All seasons of life are a blessing from God. If we rush into them thoughtlessly, we miss out on so much that they have to offer. Christians are called to do all things to the glory of God. That implies purposefulness. You can't accidentally glorify God. Since it's not easy to do so even when you're trying to. In Craig Cabaniss's words, "Glorifying God is an intentional pursuit. We don't accidentally drift into holiness; rather, we mature gradually and purposefully, one choice at a time."
And that includes growing older.
As I thought about myself, I realized how important the examples of people I knew were in shaping my answer. Whether it was what I wanted to be like, or didn't want to be like, it was always through thinking of someone I knew, of the impression their life and person had made on me; how they had represented their age, so to speak. It was as if I was trying to choose a career by thinking of all the different careers of the people I knew.
For example, a dear family friend came to my mind, who had went to the mission field in a third world country as a grandmother. On her own. And every time I saw her, she gave little me the impression of grace and kindness as well as the dignity of old age. I remember her dressed simply but elegantly. I remember how she always brought little gifts for us whenever she came--pretty things I treasured away, like the necklace with blue beads and pink leaves I still have in my jewelry box. I remember how smiley she was, what a pleasure to be around. Most of all, how here was someone living out love and thoughtfulness at an age where society told you to focus on taking care of yourself. When most people her age were looking into retirement, she started a whole new chapter of life, serving, loving.
The old gentleman who lovingly feeds the cats downstairs everyday--
--who smiles so brightly in the lift to even the grumpiest neighbours with genuine interest in his eyes
--who, when we jogged past each other, surprised me by waving and smiling cheerfully, too breathless for a greeting. I felt ashamed for being such a grim-looking jogger (though admittedly, it's hard to smile when you feel like you're dying)
Or another friend, a fiesty German lady who travelled the world on her own--which was how she first met my mom on a Singapore bus as a tourist who needed loose change. That small incident started a friendship that extended to the rest of the family, and went on for years and years. Every birthday, I would be sure to get a card, full of her spidery handwriting, with snapshots of the birds in her garden, or pretty postcards she thought we would like. Thoughtfulness. Vitality. A curiosity about others and the world that kept her eyes bright even when she could barely walk anymore. How many adults that you know would take the trouble to keep up a correspondence with a child over mail? Exactly.
Even though every letter means so much to that child.
The elderly man I saw on the bus who went all out to make the baby sitting in front of him laugh.
Of course, my own grandmothers, each singular epitomes of the strong woman that forms the nucleus of a family, using their skills to nurture and build those of others. The kind of women who don't talk about strength, but who live it out every day.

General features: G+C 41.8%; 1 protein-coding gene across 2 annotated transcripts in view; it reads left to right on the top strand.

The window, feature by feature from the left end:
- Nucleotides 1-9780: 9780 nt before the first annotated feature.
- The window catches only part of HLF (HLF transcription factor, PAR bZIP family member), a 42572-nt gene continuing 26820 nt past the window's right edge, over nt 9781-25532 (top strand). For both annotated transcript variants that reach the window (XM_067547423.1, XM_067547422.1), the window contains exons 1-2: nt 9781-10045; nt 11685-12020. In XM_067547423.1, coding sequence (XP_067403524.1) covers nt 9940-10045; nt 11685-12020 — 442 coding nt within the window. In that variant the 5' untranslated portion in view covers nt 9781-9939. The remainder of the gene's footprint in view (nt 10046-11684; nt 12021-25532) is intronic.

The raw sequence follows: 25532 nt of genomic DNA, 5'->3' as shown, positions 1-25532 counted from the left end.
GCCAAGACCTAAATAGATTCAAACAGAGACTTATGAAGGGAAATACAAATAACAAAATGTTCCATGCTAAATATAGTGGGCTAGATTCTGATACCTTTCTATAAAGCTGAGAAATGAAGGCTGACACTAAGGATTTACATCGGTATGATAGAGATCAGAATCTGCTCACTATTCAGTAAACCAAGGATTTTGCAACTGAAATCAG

In old age, due to the physical decline of our bodies and the big changes of lifestyle we experience, it's easy to get self-absorbed, or to withdraw. I don't say this to judge--in fact, it's exactly the same challenge we face as young people, for the opposite reasons; the 'life of unmitigated selfishness' I wrote about years ago. Because selfishness is a temptation we face every day of our lives. In fact it has been the number one thing I've been praying about for the past few months, especially as business and stress levels rise with finals approaching. Regardless of age, it's so easy to be completely absorbed by our physical or emotional needs; like a paper towel lying passively saturated in a pool of spilt coffee.
I got some interesting answers to that random question inspired during the consumption of butter chicken and naan. It took everyone a while, perhaps it was the food digesting; but almost everyone had the same answer; they knew they didn't want to be a grumpy old person!
As for me--I aspire to be an old lady who takes interest in others, who is hospitable and shares my abilities, my skills, my knowledge. Who has a heart for young children and youth (which is not easy; we're often so careless and impatient, so self-absorbed in the importance of our own youth and life when we interact with old people.) Who prays, because of all the many things age limits us from doing, prayer remains. The best prayer warriors I know have all been older people.
It's time to start looking towards old age with an attitude of aspiration, not just acceptance. As C.S Lewis so beautifully said, "The process of growing up is to be valued not for what we lose, but for what we gain." I always thought of this quote in the context of someone in their twenties, having to accept being an adult, letting go of nostalgia, of reaching maturity; but isn't this even more poignant and thought-provoking when it comes to aging?
a small voice
Ci thinks some of God's greatest blessings to mankind are